As for the book itself, we put incredible thought and care into creating something that was a unique work of art in-and-of-itself, with a cover produced on a letterpress printing press, on high quality handmade paper, which gives it a really unique look and feel. Inside the pages we have lots of gold too, with new forewords from myself and the other authors, archival photos, and essays from our Director, Sarah Brennan, as well as Irish Times journalist Gemma Tipton.
This unique 10th anniversary limited edition book is for sale right now directly from this website, so please consider supporting independent artists by picking up a copy today!
Done is better than perfect. More of a portrait of how I feel today. I feel like a creative force today.
My father painted this portrait of me when I was around 5 or 6 years old. He began painting it when we lived in Sweden, and he finished later when we had moved to Ireland. I know this because I recall posing for it when we lived in our little apartment in Kalmar in the south east of Sweden. I have a softer recollection of the latter phase of the painting but I recognise the house outside the window as our neighbour’s house in Waterford, Ireland, so it was definitely created over a period of years. Seeing it again and studying the painting, it made me think of a few things. Firstly the way another person sees you is always filtered through a certain lens and you cannot control that. In this case I see it as a loving gaze of a father and that shines through in the soft energy of the light. It also feels fitting that I appear to be sitting down to write, which ultimately ended up being my own path as an artist & creative. Secondly I was taken with the idea of the drafts and phases a piece of art goes through, and that the completion often comes long after the initial creation. This gives me comfort knowing that even a painting of this scale (the original painting is 5m x 3m) has a series of iterations and drafts, just like my own work. And finally, the slightly hazy, almost ghostly elements to it feel like it is slightly unfinished, or perhaps it was an artistic choice. I like not knowing that. When is a piece of art done? That is a question every one of us must ponder with everything we create.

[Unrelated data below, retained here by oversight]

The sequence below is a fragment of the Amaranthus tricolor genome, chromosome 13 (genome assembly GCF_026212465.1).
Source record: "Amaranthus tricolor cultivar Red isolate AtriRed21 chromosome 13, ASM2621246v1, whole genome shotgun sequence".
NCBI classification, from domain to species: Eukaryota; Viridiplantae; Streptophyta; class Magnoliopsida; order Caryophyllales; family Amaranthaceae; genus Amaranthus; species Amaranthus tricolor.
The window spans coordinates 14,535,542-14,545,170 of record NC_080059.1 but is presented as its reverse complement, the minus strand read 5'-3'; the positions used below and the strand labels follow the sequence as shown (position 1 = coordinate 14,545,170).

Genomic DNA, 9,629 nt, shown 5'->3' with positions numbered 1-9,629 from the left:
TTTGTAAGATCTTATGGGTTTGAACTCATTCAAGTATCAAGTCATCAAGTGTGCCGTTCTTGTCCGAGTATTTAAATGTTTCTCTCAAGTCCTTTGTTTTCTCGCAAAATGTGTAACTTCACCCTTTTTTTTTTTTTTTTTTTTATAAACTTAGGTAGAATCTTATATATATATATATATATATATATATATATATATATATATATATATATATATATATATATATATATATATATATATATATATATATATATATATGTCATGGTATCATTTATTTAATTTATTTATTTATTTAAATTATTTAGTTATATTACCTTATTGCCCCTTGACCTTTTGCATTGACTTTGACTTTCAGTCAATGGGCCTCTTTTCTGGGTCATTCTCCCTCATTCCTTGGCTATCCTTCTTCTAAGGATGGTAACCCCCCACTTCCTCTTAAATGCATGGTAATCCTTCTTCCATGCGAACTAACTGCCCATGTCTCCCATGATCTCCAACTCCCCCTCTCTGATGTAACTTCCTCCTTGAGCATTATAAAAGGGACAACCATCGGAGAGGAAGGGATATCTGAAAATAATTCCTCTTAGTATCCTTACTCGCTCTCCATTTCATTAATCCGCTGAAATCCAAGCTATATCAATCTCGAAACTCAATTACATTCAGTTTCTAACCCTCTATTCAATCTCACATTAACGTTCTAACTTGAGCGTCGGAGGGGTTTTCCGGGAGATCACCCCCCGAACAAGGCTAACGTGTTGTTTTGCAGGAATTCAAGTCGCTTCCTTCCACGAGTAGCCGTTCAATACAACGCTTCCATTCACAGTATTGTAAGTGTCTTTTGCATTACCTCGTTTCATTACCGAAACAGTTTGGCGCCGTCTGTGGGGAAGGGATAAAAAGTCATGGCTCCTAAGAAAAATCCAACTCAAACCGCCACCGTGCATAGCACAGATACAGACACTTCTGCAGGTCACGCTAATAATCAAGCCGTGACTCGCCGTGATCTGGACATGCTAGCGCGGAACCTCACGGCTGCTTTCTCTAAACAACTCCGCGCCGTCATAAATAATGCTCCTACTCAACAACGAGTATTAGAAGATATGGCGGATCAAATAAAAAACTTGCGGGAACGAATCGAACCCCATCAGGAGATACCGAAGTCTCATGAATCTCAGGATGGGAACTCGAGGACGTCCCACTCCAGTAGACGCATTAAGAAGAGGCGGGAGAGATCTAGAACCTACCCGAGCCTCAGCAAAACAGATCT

Finished this beautiful television series last night. A brilliantly acted and wonderfully written series about the human stories at the heart of the AIDS epidemic in the 80s in London. Utterly heartbreaking at times but ultimately a gorgeous story of love, queer identity and friendship. A compelling piece of storytelling that is very worthy of your time. La! Available on All 4 and HBO Max.
The Frames are arguably my favourite live band of all time. Their performances are uplifting and magical in a truly unique way. Glen Hansard has a gift for dissolving the division between performer and audience, which he believes comes from his time as a busker on Grafton Street. The show in the Royal Hospital Kilmainham was a long time coming. Originally billed as a 30th anniversary show back in 2020, the pandemic put paid to that moment, and now, two years later, the gig was finally staged in the glorious sunshine. It was well worth the wait, as I was transported back to the many shows from yesteryear, as they went through their back catalogue of anthemic rock tunes and lilting ballads. Having seen the band over 30 times(!) this was one to truly savour. A band of artists at their creative peak, sharing in a moment with those that adore them most. A special gig and a special night.
You have to love the beautiful, poetic, vague generality of Irish road signs.